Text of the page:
Tuesday, June 09, 2009

Poetry is Not a Luxury

I’ve been reading a lot of Audre Lorde lately. Her writings come up often in my courses, and my friends keep shoving wonderful books into my arms to read. She is fantastic.

Just going over a short essay she wrote back in 1977, and pondering . . .

The essay is called “Poetry is Not a Luxury.” Much of it can be summed up thusly (I love using the word “thusly.”)

“As we come more into touch with our own ancient, non-european consciousness of living as a situation to be experienced and interacted with, we learn more and more to cherish our feelings, and to respect those hidden sources of our power from where true knowledge and, therefore, lasting action comes . . . I believe that women carry within ourselves the possibility for fusion of these two approaches so necessary for survival, and we come closest to this combination in our poetry. I speak here of poetry as a revelatory distillation of experience . . . For women, then, poetry is not a luxury. It is a vital necessity of our existence . . . poetry is the way we help give name to the nameless so it can be thought. The farthest horizons of our hopes and fears are cobbled by our poems, carved from the rock experiences of our daily lives.”

My mom hates poetry. I struggle with poetry in the same way I struggle with the Bible – you often have to read it a million times over and really dig into the text to get what’s happening. Takes a lot of time to go over a short little piece, and I often feel I don’t have time to ponder a certain piece over and over and over again. My loss.

And isn’t that the point, really? Lorde points out the need to get in touch with our own ancient, culturally separated selves – to not be so obsessed with the physical and to focus on the spiritual. To cherish and experience and dance. It is within these careful, slow ponderings that we discover our power, our action, our very selves.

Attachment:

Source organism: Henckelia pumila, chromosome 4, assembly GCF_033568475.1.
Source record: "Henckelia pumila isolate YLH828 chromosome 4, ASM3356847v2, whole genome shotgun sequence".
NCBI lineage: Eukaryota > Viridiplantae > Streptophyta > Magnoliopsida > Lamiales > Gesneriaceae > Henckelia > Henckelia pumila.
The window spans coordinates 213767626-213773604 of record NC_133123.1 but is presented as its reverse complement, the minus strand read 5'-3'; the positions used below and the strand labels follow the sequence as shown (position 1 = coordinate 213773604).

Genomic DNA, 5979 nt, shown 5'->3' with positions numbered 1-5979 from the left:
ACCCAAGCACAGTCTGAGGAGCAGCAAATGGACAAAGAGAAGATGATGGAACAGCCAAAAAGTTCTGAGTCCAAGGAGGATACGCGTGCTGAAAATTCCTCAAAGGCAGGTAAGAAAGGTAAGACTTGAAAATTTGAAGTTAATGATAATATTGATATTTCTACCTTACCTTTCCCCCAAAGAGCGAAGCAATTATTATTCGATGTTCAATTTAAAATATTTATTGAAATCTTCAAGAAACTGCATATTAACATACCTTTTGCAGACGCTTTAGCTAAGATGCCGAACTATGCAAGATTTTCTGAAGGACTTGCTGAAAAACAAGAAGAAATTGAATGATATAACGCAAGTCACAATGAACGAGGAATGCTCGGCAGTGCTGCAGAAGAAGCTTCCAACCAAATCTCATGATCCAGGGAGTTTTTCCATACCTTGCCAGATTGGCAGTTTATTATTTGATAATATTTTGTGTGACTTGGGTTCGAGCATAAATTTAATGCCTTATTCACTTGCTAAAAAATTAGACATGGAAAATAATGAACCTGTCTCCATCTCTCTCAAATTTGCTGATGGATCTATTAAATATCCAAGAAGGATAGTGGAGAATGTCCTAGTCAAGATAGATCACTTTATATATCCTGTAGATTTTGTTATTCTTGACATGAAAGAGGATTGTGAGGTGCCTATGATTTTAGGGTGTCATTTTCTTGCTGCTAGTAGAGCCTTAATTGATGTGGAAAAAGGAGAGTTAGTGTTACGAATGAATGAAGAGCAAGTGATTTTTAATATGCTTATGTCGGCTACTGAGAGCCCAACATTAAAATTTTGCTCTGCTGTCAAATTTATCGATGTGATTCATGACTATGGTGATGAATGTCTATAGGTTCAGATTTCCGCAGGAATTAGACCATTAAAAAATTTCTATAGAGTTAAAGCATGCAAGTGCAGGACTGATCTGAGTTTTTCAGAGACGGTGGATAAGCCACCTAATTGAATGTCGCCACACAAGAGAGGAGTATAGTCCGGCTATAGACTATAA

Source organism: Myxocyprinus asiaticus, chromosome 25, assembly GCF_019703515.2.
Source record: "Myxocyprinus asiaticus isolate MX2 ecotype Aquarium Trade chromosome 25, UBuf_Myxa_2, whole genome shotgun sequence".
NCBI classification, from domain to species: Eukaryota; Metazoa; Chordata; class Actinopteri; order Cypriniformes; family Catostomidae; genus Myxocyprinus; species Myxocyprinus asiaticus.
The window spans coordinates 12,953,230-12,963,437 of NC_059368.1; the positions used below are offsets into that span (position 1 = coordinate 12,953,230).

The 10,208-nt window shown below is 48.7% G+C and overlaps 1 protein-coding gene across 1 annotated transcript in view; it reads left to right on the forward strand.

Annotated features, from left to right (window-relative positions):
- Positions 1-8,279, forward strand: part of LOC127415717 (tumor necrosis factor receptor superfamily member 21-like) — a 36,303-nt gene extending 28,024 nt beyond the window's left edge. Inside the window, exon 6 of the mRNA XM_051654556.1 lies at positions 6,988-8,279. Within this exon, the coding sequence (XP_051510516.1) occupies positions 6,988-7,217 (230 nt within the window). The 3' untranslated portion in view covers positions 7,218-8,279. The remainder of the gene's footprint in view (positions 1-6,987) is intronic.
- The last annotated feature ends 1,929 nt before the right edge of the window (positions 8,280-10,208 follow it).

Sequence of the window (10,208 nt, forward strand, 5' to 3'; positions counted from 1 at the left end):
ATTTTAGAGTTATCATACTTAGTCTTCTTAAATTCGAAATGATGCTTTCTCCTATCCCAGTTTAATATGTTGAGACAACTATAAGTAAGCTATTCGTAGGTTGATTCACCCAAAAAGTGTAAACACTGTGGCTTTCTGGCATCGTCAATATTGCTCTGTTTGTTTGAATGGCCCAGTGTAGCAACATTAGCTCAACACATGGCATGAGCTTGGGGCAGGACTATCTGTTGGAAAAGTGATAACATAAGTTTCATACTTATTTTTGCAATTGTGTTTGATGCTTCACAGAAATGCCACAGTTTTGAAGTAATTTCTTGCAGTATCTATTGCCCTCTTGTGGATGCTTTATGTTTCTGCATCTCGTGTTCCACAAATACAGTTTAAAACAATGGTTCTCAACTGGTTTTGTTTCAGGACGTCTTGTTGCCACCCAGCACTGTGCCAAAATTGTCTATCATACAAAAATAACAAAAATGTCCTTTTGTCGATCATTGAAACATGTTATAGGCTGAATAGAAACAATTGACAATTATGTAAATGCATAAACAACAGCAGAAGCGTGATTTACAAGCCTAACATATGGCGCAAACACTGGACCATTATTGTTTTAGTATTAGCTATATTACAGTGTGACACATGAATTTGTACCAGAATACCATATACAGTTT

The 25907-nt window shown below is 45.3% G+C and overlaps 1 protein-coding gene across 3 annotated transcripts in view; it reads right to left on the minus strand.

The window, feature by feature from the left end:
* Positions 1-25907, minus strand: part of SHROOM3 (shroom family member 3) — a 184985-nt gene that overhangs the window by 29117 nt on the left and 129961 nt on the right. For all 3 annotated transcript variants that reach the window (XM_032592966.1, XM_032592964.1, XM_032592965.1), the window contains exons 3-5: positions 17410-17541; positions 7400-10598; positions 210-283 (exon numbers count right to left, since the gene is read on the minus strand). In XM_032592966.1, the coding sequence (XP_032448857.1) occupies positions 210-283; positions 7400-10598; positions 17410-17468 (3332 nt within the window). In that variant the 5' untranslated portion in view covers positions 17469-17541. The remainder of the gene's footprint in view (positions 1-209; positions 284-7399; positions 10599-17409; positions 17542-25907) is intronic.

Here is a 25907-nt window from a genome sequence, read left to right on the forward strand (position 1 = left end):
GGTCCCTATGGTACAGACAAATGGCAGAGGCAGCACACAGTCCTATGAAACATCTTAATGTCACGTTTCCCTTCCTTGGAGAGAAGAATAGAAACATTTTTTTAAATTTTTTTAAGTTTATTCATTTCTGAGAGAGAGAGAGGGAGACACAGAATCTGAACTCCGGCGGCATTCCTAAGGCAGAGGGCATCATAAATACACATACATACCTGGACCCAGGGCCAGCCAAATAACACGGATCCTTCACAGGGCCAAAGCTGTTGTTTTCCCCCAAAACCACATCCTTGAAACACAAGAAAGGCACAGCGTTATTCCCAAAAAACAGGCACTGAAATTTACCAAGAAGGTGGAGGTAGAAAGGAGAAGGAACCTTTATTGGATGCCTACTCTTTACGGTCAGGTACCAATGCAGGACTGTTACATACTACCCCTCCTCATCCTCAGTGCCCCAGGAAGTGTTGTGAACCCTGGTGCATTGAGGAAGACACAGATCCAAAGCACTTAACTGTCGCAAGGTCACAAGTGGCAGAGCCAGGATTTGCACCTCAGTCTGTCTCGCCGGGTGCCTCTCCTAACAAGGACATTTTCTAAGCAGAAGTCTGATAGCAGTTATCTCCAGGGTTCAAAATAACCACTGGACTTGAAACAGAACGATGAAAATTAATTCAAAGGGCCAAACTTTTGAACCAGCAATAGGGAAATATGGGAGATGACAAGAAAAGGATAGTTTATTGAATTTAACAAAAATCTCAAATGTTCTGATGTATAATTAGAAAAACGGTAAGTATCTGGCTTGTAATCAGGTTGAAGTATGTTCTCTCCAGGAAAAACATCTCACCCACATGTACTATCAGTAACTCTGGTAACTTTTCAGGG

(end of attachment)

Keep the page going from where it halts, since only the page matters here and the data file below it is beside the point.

Poetry is not a luxury. But I treat it as such, as I often callously treat time with beloved family, friends. As I treat time alone or in meditation as luxuries and not necessities. Today I feel called to a deeper understanding of life – life which is thoughtful, careful, joyful and unhurried. Full of so many important things, truly important tasks and ponderings, that I need to bring myself to a place where, when I wake up in the morning, my schedule is empty enough to be able to fit them all in.

Monday, June 01, 2009


The Spirit insists on transforming us at every level: personal, social, economic, and political. Gos is Lord of our whole life. When we think of categories like prayer and service, contemplation and action, and individual and community as opposites, we simply create false and unnecessary divisions. Nurturing the inner life and addressing social realities are both important aspects of the Christian spiritual life. One is not more "spiritual" than the other, but either by itself is less than a full embodiment of the life we are called to in Christ.
- Marjorie J. Thompson